Sunday, November 04, 2007

DC-3 Aircraft Que Sera Sera at the South Pole

DC-3 Aircraft Que Sera Sera at the South Pole, Credit: National Science Foundation, United States Antarctic ProgramQue Sera Sera piloted by Conrad C. "Gus" Shinn.was the first plane to land at the South Pole on Oct. 31, 1956. Credit: National Science Foundation/United States Antarctic Program
Images credited to the National Science Foundation, a federal agency, are in the public domain. The images were created by employees of the United States Government as part of their official duties or prepared by contractors as "works for hire" for NSF. You may freely use NSF-credited images and, at your discretion, credit NSF with a "Courtesy: National Science Foundation" notation.

On the International Polar Year, NSF Commemorates the 50th Anniversary of First Flight To Land at the South Pole.

From the United States' Amundsen-Scott South Pole Station, astronomers use sophisticated telescopes to peer into the depths of space and create images of the universe in its infancy. Scientists use of one of the world's most sensitive seismic stations to record rumbles through the Earth's crust produced by earthquakes. And they can use samples of the Earth's purest air as a baseline to study atmospheric chemistry.

Fifty one years ago, on Oct. 31, 1956, a tiny U.S. plane made that science possible when it landed on the ice sheet at the southern end of the world, 9,300 feet above sea level.

At 8:34 p.m. local time, the first aircraft ever to touch down at the South Pole skied to a halt atop the Antarctic ice sheet at 90 degrees South latitude. The U.S. Navy R4D, piloted by Lt. Cmdr. Conrad C. "Gus" Shinn, had been christened Que Sera Sera, the title of a popular tune that won that year's Academy Award for Best Song.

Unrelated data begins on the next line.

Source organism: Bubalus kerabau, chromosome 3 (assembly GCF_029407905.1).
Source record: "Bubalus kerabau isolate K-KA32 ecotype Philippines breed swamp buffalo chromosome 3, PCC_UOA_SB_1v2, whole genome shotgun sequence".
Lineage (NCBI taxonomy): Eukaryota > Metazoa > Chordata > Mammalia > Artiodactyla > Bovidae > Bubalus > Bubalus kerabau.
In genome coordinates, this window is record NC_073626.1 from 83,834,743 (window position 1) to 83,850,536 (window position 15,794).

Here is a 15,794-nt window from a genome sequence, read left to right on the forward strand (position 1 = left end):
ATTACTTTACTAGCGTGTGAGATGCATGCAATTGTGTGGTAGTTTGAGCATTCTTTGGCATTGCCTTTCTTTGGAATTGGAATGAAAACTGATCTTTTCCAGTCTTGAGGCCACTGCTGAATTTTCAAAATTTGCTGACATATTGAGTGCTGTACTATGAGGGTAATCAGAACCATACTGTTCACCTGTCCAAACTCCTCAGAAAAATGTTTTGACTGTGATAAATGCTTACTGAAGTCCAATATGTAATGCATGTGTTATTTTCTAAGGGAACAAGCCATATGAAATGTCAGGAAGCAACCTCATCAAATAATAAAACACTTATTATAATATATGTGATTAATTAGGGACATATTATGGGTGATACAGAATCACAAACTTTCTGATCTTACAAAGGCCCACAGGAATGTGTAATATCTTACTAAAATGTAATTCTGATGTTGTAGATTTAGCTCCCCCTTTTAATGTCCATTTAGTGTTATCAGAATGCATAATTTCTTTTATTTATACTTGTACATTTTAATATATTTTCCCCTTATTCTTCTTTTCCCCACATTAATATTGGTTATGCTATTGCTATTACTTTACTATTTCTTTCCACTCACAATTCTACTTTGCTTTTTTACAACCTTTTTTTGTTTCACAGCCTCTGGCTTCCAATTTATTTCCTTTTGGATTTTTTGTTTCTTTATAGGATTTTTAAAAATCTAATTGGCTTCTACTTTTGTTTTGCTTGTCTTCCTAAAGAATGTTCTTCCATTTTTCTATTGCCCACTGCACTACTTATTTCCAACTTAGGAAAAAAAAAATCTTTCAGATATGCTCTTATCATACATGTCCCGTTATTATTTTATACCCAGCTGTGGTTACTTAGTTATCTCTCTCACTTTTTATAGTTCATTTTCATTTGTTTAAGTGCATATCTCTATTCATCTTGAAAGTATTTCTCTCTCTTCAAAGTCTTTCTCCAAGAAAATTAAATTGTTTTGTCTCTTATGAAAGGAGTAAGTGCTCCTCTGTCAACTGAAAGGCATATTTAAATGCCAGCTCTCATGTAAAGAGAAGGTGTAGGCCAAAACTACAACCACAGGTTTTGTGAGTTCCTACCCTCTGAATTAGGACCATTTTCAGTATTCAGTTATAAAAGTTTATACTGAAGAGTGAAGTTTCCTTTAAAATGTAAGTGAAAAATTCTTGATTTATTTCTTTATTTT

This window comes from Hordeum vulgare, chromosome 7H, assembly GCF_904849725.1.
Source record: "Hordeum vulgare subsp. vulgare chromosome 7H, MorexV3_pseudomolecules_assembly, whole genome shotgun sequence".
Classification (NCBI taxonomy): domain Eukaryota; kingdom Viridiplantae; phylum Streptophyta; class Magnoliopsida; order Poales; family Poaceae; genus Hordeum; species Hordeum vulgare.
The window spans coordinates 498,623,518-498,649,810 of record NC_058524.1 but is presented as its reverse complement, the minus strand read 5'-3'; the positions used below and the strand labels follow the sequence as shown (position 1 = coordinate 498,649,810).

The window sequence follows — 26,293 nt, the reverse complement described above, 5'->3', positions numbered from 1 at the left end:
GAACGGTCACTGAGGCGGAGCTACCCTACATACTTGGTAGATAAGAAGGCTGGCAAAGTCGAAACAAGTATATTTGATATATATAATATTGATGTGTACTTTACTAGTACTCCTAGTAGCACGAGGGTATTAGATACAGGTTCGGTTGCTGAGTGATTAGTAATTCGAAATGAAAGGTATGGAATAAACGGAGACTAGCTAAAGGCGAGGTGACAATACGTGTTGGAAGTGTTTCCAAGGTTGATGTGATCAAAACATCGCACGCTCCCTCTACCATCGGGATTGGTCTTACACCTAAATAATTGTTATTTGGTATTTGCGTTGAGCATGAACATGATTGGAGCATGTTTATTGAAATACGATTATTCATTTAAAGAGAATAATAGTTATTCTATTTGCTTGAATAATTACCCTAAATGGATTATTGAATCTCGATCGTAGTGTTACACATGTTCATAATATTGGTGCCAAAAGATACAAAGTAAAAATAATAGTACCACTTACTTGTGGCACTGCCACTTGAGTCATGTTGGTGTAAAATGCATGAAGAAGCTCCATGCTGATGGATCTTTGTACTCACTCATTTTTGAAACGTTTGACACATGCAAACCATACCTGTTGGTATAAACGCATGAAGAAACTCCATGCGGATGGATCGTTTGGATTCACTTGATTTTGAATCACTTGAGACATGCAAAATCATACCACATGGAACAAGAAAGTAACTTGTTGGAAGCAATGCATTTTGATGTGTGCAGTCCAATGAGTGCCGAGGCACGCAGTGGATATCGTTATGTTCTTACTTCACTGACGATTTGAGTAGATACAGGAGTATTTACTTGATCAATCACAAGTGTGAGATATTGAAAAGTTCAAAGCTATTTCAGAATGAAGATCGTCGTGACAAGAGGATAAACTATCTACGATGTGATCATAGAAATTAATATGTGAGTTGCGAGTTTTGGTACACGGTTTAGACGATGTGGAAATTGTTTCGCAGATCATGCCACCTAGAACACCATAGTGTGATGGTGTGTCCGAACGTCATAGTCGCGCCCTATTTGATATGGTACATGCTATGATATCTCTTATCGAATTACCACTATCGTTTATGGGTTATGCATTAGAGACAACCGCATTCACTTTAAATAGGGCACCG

The lyrics, in retrospect, were curiously appropriate to all that followed at the South Pole, both later that day and in the half-century since:

Que Sera Sera

Whatever will be, will be

The future's not ours to see.

Immediately after the plane halted--with engines running to avoid a freeze-up (a practice still followed to this day)--U.S. Navy Adm. George J. Dufek., commander of Operation Deep Freeze, stepped out onto the ice, along with pilot Douglas Cordiner, to plant the stars and stripes at the Pole. They were the first to stand there since Briton Robert Falcon Scott did more than 40 years before. Norwegian Roald Amundsen had beaten Scott in his race to the Pole. Amundsen's party survived the 800-mile return trip, Scott's did not. US National Science Foundation (NSF)

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